Red-billed Toucan

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Image:WhitethroatedToucan.JPG

Common Name: Red-billed or White-throated Toucan
Scientific Name: Ramphastos tucanus

Size: 20 - 24 inches (50-61 cm)

Habitat: South America. Found throughout the Amazon in south-eastern Colombia, eastern Ecuador, eastern Peru, northern Bolivia, southern and eastern Venezuela, northern and western Brazil, including the Amazon Basin's adjacent Tocantins-Araguaia River drainage, and the Guianas.

It prefers tropical humid forest, but also occurs in woodland and locally in riverine forest within the Cerrado.

Status: Least Concern. Global Population: Population size has not been quantified but this species’ population appears to be in decline. Despite the fact that the population trend appears to be decreasing, the decline is not believed to be sufficiently rapid to approach the thresholds for Vulnerable.

Diet: Primarily an arboreal fruit-eater, but will also take insects, lizards, eggs, and other small vertebrate prey. Small flocks or more commonly pairs of birds move through the forest with a heavy, rather weak, undulating flight, rarely flying more than 100 m (330 ft) at a time.

Nesting: It has black plumage with a white throat and breast bordered below with a narrow red line. The rump is bright yellow and the crissum is red. The bare skin around the eye is blue. The bill has a yellow tip, upper ridge and base of the upper mandible, and the base of the lower mandible is blue. The rest of the bill is mainly black in R. t. cuvieri and mainly reddish-brown in R. t. tucanus, with intergrades showing a mixed coloration. Males are larger and longer-billed than females, but otherwise the sexes are alike.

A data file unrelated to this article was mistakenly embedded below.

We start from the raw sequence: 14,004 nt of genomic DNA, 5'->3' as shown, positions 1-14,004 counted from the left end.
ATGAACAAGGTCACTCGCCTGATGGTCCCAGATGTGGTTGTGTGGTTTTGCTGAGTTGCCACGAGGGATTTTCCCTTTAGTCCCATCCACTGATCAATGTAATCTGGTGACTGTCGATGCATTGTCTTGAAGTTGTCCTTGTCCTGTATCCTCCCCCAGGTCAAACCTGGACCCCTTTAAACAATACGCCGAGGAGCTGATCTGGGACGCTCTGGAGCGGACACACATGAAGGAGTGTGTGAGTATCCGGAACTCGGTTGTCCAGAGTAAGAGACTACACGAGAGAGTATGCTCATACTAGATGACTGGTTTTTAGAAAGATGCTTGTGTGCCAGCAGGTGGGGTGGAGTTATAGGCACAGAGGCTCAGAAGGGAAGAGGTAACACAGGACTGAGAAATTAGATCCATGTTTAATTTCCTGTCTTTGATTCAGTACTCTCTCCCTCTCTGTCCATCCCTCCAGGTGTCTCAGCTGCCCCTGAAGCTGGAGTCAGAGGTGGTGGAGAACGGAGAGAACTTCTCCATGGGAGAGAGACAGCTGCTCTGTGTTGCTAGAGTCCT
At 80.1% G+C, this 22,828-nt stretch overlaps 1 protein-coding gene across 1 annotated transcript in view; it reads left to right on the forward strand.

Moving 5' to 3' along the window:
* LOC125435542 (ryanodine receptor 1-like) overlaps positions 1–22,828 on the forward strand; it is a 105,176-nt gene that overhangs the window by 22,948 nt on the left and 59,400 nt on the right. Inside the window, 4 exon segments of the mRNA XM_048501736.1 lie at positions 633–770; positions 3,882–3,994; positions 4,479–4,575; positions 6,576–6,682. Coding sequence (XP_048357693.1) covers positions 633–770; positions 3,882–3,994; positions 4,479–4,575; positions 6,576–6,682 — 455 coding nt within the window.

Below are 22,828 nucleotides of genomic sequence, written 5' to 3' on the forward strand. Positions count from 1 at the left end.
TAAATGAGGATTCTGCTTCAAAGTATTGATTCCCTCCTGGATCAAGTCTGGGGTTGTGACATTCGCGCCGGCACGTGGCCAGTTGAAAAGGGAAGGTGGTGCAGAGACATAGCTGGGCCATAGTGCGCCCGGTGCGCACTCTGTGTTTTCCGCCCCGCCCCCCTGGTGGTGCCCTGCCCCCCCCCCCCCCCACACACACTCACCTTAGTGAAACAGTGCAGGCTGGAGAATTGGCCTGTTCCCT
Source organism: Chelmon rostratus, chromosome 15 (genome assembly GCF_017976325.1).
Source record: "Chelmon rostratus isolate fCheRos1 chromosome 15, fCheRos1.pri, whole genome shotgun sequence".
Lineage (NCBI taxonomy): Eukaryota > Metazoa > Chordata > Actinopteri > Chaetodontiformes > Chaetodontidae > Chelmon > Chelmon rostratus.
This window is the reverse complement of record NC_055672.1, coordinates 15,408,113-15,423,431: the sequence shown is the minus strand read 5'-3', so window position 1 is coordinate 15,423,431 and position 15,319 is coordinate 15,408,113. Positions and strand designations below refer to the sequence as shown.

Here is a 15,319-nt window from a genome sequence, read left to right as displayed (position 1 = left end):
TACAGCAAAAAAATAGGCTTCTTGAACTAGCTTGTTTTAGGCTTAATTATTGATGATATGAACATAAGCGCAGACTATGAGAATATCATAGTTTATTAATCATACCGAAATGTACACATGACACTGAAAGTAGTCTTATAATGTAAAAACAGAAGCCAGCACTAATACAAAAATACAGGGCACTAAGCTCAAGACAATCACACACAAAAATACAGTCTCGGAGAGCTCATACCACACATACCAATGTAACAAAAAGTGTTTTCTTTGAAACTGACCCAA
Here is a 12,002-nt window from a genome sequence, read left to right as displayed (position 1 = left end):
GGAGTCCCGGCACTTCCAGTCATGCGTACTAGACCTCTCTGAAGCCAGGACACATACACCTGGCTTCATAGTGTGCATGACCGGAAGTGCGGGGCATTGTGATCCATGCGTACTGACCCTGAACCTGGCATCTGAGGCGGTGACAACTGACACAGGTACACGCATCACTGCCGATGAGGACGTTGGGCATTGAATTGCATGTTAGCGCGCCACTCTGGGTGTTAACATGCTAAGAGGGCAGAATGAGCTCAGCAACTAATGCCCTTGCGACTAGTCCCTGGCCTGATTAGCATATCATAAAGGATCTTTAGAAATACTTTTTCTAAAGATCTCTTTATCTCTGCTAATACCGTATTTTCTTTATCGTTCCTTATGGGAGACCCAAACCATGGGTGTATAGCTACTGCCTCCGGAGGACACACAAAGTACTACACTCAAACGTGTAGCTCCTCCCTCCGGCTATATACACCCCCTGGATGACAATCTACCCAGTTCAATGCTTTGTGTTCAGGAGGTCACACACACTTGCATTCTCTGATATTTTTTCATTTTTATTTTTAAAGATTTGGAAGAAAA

Juveniles are noticeably shorter-billed, more sooty-black, and have duller plumage.

The 2–4 white eggs are laid in an unlined cavity high in a decayed section of a living tree, or in an old woodpecker nest in a dead tree.

Both sexes incubate the eggs for at 14–15 days, and the toucan chicks remain in the nest after hatching. They are blind and naked at birth, with short bills, and have specialized pads on their heels to protect them from the rough floor of the nest. They are fed by both parents, and fledge after about 6 weeks. The parents continue feeding the juveniles for several weeks after they have left the nest.

Cool Facts: It was formerly considered to be two species, with the southern and western nominate subspecies, R. t. tucanus, named the Red-billed Toucan, and the northern and eastern subspecies, R. t. cuvieri, Cuvier's Toucan (when considered a species; R. cuvieri, Wagler, 1827). However, the two subspecies, which differ principally in the bill color, interbreed freely wherever they meet and therefore merit only subspecies status. The subspecies R. t. inca from Bolivia is of questionable validity and may represent a stable hybrid population between tucanus and culminatus.

The distribution of the White-throated Toucan completely overlaps that of a smaller species of toucan, the Channel-billed Toucan (Ramphastos vitellinus). In eastern Amazonia, these two species differ in the color of the breast and of the bill, but in western Amazonia the color patterns of the two species are almost identical. The smaller species is a member of the "croaking" group of toucans, with very different, frog-like vocalizations, and has a relatively smaller bill.


Found in Songbird ReMix Toucans 2

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